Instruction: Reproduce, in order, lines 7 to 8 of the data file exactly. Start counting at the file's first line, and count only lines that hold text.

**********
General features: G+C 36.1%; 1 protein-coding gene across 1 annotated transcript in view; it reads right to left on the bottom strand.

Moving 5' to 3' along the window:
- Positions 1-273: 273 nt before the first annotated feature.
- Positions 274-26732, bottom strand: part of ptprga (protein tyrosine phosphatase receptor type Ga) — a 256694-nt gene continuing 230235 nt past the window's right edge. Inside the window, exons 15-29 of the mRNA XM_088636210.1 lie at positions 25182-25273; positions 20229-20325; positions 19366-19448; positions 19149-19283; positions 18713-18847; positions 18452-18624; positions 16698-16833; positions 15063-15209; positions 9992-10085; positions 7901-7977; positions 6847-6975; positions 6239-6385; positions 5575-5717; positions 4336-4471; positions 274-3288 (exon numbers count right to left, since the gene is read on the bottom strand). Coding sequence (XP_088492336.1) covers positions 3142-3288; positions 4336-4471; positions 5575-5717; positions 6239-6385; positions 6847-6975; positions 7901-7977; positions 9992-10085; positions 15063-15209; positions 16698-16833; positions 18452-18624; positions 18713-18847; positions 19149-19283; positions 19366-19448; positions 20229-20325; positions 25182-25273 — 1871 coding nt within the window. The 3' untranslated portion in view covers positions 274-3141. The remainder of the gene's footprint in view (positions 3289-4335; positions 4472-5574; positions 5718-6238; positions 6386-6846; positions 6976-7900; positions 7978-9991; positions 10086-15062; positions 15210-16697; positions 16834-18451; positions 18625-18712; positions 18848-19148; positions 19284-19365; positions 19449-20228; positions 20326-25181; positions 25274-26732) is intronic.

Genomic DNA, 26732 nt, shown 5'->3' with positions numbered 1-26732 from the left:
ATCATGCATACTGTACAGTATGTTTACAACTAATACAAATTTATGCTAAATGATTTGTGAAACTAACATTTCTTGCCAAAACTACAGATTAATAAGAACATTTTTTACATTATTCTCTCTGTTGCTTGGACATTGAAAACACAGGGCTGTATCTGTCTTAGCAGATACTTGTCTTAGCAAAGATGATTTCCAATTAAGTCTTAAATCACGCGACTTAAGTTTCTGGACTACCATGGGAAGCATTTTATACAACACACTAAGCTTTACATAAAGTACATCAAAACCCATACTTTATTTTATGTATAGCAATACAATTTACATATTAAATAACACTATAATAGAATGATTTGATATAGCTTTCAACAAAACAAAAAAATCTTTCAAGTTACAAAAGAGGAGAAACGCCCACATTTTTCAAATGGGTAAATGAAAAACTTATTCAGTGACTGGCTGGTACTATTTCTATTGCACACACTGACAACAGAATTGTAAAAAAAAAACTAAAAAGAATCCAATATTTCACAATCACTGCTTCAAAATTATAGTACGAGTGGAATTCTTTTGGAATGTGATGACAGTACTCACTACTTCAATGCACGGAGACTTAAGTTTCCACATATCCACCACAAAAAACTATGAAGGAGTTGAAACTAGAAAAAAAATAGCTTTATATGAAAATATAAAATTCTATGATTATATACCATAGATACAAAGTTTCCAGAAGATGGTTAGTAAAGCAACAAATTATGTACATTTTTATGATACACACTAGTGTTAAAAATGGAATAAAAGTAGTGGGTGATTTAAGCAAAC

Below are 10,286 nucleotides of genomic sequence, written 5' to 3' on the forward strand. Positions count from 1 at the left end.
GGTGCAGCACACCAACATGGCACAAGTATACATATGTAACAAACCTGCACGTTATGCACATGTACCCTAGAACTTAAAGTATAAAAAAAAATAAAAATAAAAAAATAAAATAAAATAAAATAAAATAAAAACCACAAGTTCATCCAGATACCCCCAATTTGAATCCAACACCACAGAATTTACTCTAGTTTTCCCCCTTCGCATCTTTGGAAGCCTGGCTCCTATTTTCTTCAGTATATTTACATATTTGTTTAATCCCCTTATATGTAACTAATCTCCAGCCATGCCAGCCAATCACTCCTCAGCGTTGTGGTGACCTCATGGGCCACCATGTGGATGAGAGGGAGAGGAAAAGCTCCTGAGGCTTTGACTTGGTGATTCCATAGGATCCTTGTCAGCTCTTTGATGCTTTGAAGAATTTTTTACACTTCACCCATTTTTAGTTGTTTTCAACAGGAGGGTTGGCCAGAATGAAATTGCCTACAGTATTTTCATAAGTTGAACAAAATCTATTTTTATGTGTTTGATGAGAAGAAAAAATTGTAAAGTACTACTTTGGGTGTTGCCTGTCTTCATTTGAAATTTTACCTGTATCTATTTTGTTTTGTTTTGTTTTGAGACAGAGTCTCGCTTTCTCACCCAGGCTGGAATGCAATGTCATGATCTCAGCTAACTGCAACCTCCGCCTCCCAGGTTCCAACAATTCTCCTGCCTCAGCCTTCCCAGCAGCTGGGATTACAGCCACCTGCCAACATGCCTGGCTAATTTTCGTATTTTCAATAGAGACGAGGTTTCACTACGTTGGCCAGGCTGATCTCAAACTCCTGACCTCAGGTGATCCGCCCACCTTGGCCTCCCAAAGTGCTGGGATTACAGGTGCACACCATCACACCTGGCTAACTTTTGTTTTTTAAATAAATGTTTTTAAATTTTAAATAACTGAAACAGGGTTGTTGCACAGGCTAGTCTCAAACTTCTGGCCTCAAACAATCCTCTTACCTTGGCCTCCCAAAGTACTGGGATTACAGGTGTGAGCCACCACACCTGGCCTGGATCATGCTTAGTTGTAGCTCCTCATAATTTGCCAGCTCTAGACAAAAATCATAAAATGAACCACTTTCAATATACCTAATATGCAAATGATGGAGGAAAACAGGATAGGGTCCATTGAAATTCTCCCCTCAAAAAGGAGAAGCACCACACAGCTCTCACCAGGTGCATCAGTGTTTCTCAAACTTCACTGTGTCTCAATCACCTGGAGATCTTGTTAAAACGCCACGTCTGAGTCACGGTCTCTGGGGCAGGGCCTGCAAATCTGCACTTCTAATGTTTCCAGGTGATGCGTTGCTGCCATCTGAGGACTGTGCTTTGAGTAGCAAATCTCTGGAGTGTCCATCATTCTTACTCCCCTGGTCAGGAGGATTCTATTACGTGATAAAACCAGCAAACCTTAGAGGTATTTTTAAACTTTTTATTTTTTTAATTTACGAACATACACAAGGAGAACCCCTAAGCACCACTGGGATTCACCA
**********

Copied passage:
Below are 10,286 nucleotides of genomic sequence, written 5' to 3' on the forward strand. Positions count from 1 at the left end.
GGTGCAGCACACCAACATGGCACAAGTATACATATGTAACAAACCTGCACGTTATGCACATGTACCCTAGAACTTAAAGTATAAAAAAAAATAAAAATAAAAAAATAAAATAAAATAAAATAAAATAAAAACCACAAGTTCATCCAGATACCCCCAATTTGAATCCAACACCACAGAATTTACTCTAGTTTTCCCCCTTCGCATCTTTGGAAGCCTGGCTCCTATTTTCTTCAGTATATTTACATATTTGTTTAATCCCCTTATATGTAACTAATCTCCAGCCATGCCAGCCAATCACTCCTCAGCGTTGTGGTGACCTCATGGGCCACCATGTGGATGAGAGGGAGAGGAAAAGCTCCTGAGGCTTTGACTTGGTGATTCCATAGGATCCTTGTCAGCTCTTTGATGCTTTGAAGAATTTTTTACACTTCACCCATTTTTAGTTGTTTTCAACAGGAGGGTTGGCCAGAATGAAATTGCCTACAGTATTTTCATAAGTTGAACAAAATCTATTTTTATGTGTTTGATGAGAAGAAAAAATTGTAAAGTACTACTTTGGGTGTTGCCTGTCTTCATTTGAAATTTTACCTGTATCTATTTTGTTTTGTTTTGTTTTGAGACAGAGTCTCGCTTTCTCACCCAGGCTGGAATGCAATGTCATGATCTCAGCTAACTGCAACCTCCGCCTCCCAGGTTCCAACAATTCTCCTGCCTCAGCCTTCCCAGCAGCTGGGATTACAGCCACCTGCCAACATGCCTGGCTAATTTTCGTATTTTCAATAGAGACGAGGTTTCACTACGTTGGCCAGGCTGATCTCAAACTCCTGACCTCAGGTGATCCGCCCACCTTGGCCTCCCAAAGTGCTGGGATTACAGGTGCACACCATCACACCTGGCTAACTTTTGTTTTTTAAATAAATGTTTTTAAATTTTAAATAACTGAAACAGGGTTGTTGCACAGGCTAGTCTCAAACTTCTGGCCTCAAACAATCCTCTTACCTTGGCCTCCCAAAGTACTGGGATTACAGGTGTGAGCCACCACACCTGGCCTGGATCATGCTTAGTTGTAGCTCCTCATAATTTGCCAGCTCTAGACAAAAATCATAAAATGAACCACTTTCAATATACCTAATATGCAAATGATGGAGGAAAACAGGATAGGGTCCATTGAAATTCTCCCCTCAAAAAGGAGAAGCACCACACAGCTCTCACCAGGTGCATCAGTGTTTCTCAAACTTCACTGTGTCTCAATCACCTGGAGATCTTGTTAAAACGCCACGTCTGAGTCACGGTCTCTGGGGCAGGGCCTGCAAATCTGCACTTCTAATGTTTCCAGGTGATGCGTTGCTGCCATCTGAGGACTGTGCTTTGAGTAGCAAATCTCTGGAGTGTCCATCATTCTTACTCCCCTGGTCAGGAGGATTCTATTACGTGATAAAACCAGCAAACCTTAGAGGTATTTTTAAACTTTTTATTTTTTTAATTTACGAACATACACAAGGAGAACCCCTAAGCACCACTGGGATTCACCA